Keeping Your Files and Information Safe Online
Recently, hackers launched a massive attack on the internet and they succeeded. They took down Twitter, Netflix, Amazon, PayPal, Reddit…and pretty much every site we use to connect and live online. So far it looks like it wasn’t state sanctioned (by us or any foreign governments) but it is absolutely normal to feel worried. We store our information and data online so easily these days. We’re more likely to save something to the cloud than we are to print it out and store it in a filing cabinet. In light of recent events, it’s good to ask what you can do to protect yourself. Here are some tips.
Understand How it Happened
First, before we get into the practical, we need to make sure you are up to speed on how the attack was even possible. The hackers used what is called the Internet of Things. These are machines that connect to the internet–not just your computers and mobile devices–but your smart televisions, your smart refrigerators, and a dozen other manufactured goods that connect to the internet seemingly in the background of their primary functions. The hackers exploited a built in code error and used it to unleash all of those devices in a single coordinated attack.
Experts are still figuring out a way to keep your specific devices safe from this type of manipulation in the future. For now, let’s look at some practical steps you can take on your own.
Choose Your Backups Wisely
We have no doubts that you did your research before choosing a cloud server on which to store backups of your systems and your important files. Even so, it’s good to keep copies of your important documents and your most recent system backup file on a device that doesn’t automatically connect to the internet. For example, storing them on an external hard or flash drive outfitted with flash key encryption keeps them safe from hackers and prying eyes who might try to sneak a peek should that drive be left unguarded.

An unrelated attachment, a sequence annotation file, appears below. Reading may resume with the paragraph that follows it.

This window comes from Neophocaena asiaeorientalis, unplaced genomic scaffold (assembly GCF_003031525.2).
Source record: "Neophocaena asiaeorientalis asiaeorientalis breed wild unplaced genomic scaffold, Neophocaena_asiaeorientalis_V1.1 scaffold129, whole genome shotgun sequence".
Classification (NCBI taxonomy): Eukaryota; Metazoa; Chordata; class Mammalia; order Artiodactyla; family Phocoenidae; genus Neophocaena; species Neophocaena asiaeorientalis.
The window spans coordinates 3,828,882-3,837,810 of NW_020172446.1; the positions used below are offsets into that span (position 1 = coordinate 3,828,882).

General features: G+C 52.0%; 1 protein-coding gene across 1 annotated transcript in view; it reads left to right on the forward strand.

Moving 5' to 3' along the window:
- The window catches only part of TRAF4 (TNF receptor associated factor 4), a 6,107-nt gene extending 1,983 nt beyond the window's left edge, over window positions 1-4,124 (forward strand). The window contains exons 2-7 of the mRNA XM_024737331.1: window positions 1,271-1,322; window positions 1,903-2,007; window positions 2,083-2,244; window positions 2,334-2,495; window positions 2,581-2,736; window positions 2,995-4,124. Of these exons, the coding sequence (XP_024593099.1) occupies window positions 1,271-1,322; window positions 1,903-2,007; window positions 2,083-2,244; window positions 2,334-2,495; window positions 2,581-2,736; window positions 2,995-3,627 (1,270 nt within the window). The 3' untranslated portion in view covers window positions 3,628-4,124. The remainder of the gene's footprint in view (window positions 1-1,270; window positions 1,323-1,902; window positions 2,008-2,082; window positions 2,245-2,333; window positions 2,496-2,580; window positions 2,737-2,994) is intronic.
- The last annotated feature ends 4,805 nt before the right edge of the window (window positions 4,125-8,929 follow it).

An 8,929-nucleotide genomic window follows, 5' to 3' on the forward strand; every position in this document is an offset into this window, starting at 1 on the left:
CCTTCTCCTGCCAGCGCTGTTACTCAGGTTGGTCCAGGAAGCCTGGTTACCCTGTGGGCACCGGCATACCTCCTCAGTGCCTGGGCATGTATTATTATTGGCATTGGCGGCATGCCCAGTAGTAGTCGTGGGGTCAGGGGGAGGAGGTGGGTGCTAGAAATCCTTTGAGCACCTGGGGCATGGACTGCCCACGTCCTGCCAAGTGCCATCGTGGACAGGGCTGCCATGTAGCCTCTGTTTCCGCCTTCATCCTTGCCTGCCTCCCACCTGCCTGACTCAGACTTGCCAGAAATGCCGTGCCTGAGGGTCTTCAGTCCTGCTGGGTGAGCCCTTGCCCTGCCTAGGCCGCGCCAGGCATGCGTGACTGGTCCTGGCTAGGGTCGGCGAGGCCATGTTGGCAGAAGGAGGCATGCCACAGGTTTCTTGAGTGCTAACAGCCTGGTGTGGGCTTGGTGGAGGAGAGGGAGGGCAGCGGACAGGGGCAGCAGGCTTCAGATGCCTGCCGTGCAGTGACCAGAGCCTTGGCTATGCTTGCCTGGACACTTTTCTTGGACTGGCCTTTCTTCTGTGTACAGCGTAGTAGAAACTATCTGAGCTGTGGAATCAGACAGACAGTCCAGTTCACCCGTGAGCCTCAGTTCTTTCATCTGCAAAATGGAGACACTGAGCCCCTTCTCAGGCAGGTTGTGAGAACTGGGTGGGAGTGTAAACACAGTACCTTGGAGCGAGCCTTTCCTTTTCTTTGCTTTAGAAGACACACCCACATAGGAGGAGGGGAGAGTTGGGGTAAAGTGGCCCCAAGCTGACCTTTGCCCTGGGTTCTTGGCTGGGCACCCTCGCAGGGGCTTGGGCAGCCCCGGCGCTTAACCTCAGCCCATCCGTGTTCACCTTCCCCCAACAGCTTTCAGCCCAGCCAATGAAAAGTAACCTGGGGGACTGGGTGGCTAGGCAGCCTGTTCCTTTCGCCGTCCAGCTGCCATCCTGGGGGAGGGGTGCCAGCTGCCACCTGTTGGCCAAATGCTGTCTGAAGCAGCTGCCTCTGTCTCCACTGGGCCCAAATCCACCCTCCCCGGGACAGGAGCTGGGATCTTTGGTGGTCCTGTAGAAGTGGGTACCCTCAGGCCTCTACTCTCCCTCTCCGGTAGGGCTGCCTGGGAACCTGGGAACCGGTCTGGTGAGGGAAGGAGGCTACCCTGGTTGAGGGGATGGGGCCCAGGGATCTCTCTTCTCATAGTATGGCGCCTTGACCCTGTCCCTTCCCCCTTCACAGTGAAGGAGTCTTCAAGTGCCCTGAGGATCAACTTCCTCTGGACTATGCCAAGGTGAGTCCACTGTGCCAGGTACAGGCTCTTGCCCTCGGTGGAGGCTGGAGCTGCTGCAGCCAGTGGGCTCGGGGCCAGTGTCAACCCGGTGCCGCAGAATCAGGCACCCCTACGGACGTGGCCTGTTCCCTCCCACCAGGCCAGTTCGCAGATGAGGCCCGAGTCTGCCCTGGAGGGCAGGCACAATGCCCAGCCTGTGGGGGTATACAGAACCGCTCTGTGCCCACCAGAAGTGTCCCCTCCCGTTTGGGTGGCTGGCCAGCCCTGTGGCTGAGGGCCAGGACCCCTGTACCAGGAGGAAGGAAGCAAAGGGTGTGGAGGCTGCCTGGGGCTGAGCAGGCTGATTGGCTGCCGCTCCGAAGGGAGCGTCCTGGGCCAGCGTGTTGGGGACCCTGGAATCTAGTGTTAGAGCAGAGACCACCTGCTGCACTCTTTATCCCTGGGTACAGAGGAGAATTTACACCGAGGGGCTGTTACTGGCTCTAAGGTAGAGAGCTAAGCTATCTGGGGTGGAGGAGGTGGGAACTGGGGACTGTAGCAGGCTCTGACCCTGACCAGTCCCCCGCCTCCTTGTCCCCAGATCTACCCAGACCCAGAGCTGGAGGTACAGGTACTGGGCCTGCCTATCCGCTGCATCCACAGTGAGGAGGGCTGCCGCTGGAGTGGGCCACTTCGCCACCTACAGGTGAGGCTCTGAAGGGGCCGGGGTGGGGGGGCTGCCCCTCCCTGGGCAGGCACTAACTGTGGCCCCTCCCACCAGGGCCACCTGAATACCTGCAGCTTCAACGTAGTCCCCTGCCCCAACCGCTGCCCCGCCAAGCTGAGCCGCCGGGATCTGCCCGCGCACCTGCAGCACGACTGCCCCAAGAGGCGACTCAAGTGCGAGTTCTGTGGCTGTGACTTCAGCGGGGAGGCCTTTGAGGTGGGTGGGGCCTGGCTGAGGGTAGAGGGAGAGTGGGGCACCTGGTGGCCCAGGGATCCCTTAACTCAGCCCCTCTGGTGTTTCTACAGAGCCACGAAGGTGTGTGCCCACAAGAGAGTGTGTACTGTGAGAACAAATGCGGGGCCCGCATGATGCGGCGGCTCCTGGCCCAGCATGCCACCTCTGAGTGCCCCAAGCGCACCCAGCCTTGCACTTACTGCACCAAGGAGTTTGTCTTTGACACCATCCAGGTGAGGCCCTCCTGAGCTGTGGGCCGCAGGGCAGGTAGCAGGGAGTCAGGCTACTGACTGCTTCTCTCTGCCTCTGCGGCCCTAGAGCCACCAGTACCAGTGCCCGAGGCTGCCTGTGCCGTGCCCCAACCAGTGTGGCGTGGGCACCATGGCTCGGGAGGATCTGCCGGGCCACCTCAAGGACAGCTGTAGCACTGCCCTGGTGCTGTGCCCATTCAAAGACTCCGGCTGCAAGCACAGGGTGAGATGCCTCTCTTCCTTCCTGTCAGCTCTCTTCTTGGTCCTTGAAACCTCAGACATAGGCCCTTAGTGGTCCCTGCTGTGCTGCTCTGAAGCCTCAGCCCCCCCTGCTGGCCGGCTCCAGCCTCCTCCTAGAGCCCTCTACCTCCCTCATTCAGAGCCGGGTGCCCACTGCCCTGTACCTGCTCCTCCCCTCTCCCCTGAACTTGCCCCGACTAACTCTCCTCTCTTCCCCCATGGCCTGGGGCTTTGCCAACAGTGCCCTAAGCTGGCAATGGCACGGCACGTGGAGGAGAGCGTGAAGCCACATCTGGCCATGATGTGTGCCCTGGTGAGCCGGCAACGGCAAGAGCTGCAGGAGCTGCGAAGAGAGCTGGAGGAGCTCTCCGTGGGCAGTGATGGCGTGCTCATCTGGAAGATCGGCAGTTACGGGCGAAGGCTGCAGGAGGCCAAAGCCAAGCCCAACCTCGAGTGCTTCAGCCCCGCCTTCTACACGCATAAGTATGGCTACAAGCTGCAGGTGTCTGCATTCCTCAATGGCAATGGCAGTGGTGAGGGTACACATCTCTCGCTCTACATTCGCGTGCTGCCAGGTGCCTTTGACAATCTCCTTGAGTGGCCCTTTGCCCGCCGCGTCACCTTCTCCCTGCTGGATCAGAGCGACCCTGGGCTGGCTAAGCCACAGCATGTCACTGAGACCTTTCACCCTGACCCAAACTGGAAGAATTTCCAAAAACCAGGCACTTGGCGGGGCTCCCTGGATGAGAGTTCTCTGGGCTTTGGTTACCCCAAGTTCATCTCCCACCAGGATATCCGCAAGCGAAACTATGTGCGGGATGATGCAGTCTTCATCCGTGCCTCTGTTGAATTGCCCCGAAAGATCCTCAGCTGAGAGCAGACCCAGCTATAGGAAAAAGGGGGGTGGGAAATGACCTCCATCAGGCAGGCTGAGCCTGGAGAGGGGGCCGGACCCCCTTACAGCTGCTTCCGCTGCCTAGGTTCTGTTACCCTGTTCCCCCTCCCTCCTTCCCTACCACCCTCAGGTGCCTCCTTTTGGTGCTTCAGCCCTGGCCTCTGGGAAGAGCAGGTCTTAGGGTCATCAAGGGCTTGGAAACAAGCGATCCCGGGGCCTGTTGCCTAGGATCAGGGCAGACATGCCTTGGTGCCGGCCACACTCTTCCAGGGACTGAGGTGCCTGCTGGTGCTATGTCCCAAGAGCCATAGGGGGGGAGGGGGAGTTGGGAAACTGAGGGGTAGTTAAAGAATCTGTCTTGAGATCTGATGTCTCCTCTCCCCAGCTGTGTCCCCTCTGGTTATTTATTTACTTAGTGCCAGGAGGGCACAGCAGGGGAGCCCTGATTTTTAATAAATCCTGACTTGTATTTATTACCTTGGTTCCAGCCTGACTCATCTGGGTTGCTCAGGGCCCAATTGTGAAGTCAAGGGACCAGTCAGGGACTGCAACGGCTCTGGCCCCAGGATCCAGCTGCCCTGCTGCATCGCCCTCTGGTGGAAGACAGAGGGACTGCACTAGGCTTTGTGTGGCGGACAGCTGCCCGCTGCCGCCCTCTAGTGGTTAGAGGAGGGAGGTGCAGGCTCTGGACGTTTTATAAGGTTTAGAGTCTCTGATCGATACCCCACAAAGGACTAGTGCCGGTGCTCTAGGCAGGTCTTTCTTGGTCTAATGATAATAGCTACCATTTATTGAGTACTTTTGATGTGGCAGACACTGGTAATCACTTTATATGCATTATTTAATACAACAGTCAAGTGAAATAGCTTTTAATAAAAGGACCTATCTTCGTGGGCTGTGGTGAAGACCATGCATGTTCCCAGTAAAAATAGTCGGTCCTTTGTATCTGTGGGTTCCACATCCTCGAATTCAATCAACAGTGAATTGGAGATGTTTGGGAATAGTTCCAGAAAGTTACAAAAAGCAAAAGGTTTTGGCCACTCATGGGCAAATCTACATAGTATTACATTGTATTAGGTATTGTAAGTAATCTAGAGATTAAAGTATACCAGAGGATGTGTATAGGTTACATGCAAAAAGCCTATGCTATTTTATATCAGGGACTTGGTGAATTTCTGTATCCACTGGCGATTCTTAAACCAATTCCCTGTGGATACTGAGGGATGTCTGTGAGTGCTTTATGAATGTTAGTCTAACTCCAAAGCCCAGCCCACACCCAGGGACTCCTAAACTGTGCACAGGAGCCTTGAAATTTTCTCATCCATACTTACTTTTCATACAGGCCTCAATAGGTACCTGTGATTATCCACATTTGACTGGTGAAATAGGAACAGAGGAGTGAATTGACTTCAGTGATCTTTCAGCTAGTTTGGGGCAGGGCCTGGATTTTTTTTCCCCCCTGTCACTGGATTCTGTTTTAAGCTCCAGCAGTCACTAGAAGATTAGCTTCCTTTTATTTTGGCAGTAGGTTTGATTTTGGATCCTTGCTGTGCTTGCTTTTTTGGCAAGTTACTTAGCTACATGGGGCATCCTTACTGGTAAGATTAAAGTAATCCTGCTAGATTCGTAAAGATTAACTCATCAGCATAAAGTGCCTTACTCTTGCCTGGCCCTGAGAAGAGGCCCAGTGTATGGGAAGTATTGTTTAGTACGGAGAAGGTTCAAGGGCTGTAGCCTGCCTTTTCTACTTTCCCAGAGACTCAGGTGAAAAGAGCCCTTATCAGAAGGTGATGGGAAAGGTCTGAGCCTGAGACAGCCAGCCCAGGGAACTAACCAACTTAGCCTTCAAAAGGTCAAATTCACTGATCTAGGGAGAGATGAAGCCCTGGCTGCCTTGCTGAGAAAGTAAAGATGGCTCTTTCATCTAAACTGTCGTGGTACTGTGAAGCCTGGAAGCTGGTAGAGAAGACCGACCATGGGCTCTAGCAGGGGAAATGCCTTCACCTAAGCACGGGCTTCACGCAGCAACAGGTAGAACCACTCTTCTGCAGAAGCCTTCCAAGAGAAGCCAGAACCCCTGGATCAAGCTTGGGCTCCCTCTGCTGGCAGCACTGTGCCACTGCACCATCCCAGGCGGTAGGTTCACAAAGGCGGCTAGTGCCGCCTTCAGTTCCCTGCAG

Build Your Network Wisely
With the Internet of Things growing every day, more and more devices are going to need access to your home network to function properly. This does not mean, however, that you should be linking them up with all of your devices. Create your home network groups wisely. It is possible to set up multiple personal groups in a single home. Use this ability to separate your smart devices from your personal computing devices.
Note: This won’t mean that you can’t connect to your devices via the web. You’ll still be able to manage subscriptions, etc. It simply means that your devices won’t be able to connect to each other without your express permission.
Protecting Your Identity
By now you likely know the basics of online identity protection: don’t share your passwords, don’t use the same password for every site, create difficult passwords, don’t save payment information or personal information, always use HTTPS not HTTP, etc. Here are a couple of extra steps that you can take to keep your personal information and various accounts safe.
A Secret Email
We give out our email addresses so freely and then we wonder why we get messages about failed attempts to log into our various accounts. If you only have one address that you use for everything, stop that right now. Create a new email address that only you know about and use that for your account login for your bank, your credit cards, etc. This creates an extra layer of protection between your personal life and what someone might be able to access through nefarious means. If you really want to go all out, create two secret accounts. Use one for the more secure accounts like your financial accounts and use the other for accounts that frequently get hacked like Groupon, iTunes, Amazon, etc.
For one-off visits that require you to enter your email to access specific content, use a throw away temporary email address. These are easy and free to create through a number of portals. Plus, they’ll help you reduce the amount of spam you have to deal with.
Passwords for Clues
Anybody who knows you well will likely be able to guess the answers to your account “secret questions.” This is why it is a good idea to use passwords in those spaces as well. Create a unique passcode for each question instead of a straightforward answer. Use letters, numbers, special characters, the whole nine yards. You might want to write down these codes in a safe place to keep track of them all. Do not store them on your hard drive.
Hacking is becoming more and more extreme. Take these steps to protect yourself and your home from being manipulated in the next attack.